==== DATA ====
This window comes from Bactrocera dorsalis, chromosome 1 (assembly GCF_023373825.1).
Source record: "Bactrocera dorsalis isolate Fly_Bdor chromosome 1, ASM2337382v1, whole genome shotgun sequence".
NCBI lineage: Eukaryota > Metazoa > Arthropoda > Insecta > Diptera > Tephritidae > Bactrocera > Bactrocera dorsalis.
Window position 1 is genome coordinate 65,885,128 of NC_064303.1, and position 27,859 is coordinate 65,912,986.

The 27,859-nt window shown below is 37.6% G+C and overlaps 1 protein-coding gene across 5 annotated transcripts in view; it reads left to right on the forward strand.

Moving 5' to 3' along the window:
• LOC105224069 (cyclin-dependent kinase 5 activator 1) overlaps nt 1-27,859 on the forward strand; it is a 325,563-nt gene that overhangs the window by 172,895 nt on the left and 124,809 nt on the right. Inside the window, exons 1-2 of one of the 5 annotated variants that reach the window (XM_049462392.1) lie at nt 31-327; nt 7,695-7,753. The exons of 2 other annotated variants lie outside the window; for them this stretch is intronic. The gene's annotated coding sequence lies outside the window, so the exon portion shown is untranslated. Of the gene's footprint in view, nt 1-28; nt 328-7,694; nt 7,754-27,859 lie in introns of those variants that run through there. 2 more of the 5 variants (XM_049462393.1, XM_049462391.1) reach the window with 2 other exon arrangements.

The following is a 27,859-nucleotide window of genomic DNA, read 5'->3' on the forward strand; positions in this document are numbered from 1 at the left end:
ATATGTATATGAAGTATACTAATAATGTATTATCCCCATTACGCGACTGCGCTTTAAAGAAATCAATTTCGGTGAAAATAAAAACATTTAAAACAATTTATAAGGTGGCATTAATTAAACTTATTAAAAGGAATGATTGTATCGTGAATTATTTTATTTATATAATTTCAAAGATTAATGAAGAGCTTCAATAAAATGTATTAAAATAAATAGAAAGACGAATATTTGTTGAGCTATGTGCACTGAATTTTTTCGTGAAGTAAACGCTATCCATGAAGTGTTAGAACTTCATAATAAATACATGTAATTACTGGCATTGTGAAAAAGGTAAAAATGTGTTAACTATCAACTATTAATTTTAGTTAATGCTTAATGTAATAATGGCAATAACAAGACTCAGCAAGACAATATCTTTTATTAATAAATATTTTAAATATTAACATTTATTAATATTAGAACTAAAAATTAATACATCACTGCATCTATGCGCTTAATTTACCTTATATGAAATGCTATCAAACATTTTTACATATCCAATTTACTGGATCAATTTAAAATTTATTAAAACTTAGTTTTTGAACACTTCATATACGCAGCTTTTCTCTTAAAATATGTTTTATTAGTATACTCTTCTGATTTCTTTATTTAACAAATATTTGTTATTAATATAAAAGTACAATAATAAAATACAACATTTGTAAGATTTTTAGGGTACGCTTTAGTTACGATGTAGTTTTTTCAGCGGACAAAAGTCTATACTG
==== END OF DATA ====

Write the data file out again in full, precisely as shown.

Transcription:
This window comes from Bactrocera dorsalis, chromosome 1 (assembly GCF_023373825.1).
Source record: "Bactrocera dorsalis isolate Fly_Bdor chromosome 1, ASM2337382v1, whole genome shotgun sequence".
NCBI lineage: Eukaryota > Metazoa > Arthropoda > Insecta > Diptera > Tephritidae > Bactrocera > Bactrocera dorsalis.
Window position 1 is genome coordinate 65,885,128 of NC_064303.1, and position 27,859 is coordinate 65,912,986.

The 27,859-nt window shown below is 37.6% G+C and overlaps 1 protein-coding gene across 5 annotated transcripts in view; it reads left to right on the forward strand.

Moving 5' to 3' along the window:
• LOC105224069 (cyclin-dependent kinase 5 activator 1) overlaps nt 1-27,859 on the forward strand; it is a 325,563-nt gene that overhangs the window by 172,895 nt on the left and 124,809 nt on the right. Inside the window, exons 1-2 of one of the 5 annotated variants that reach the window (XM_049462392.1) lie at nt 31-327; nt 7,695-7,753. The exons of 2 other annotated variants lie outside the window; for them this stretch is intronic. The gene's annotated coding sequence lies outside the window, so the exon portion shown is untranslated. Of the gene's footprint in view, nt 1-28; nt 328-7,694; nt 7,754-27,859 lie in introns of those variants that run through there. 2 more of the 5 variants (XM_049462393.1, XM_049462391.1) reach the window with 2 other exon arrangements.

The following is a 27,859-nucleotide window of genomic DNA, read 5'->3' on the forward strand; positions in this document are numbered from 1 at the left end:
ATATGTATATGAAGTATACTAATAATGTATTATCCCCATTACGCGACTGCGCTTTAAAGAAATCAATTTCGGTGAAAATAAAAACATTTAAAACAATTTATAAGGTGGCATTAATTAAACTTATTAAAAGGAATGATTGTATCGTGAATTATTTTATTTATATAATTTCAAAGATTAATGAAGAGCTTCAATAAAATGTATTAAAATAAATAGAAAGACGAATATTTGTTGAGCTATGTGCACTGAATTTTTTCGTGAAGTAAACGCTATCCATGAAGTGTTAGAACTTCATAATAAATACATGTAATTACTGGCATTGTGAAAAAGGTAAAAATGTGTTAACTATCAACTATTAATTTTAGTTAATGCTTAATGTAATAATGGCAATAACAAGACTCAGCAAGACAATATCTTTTATTAATAAATATTTTAAATATTAACATTTATTAATATTAGAACTAAAAATTAATACATCACTGCATCTATGCGCTTAATTTACCTTATATGAAATGCTATCAAACATTTTTACATATCCAATTTACTGGATCAATTTAAAATTTATTAAAACTTAGTTTTTGAACACTTCATATACGCAGCTTTTCTCTTAAAATATGTTTTATTAGTATACTCTTCTGATTTCTTTATTTAACAAATATTTGTTATTAATATAAAAGTACAATAATAAAATACAACATTTGTAAGATTTTTAGGGTACGCTTTAGTTACGATGTAGTTTTTTCAGCGGACAAAAGTCTATACTG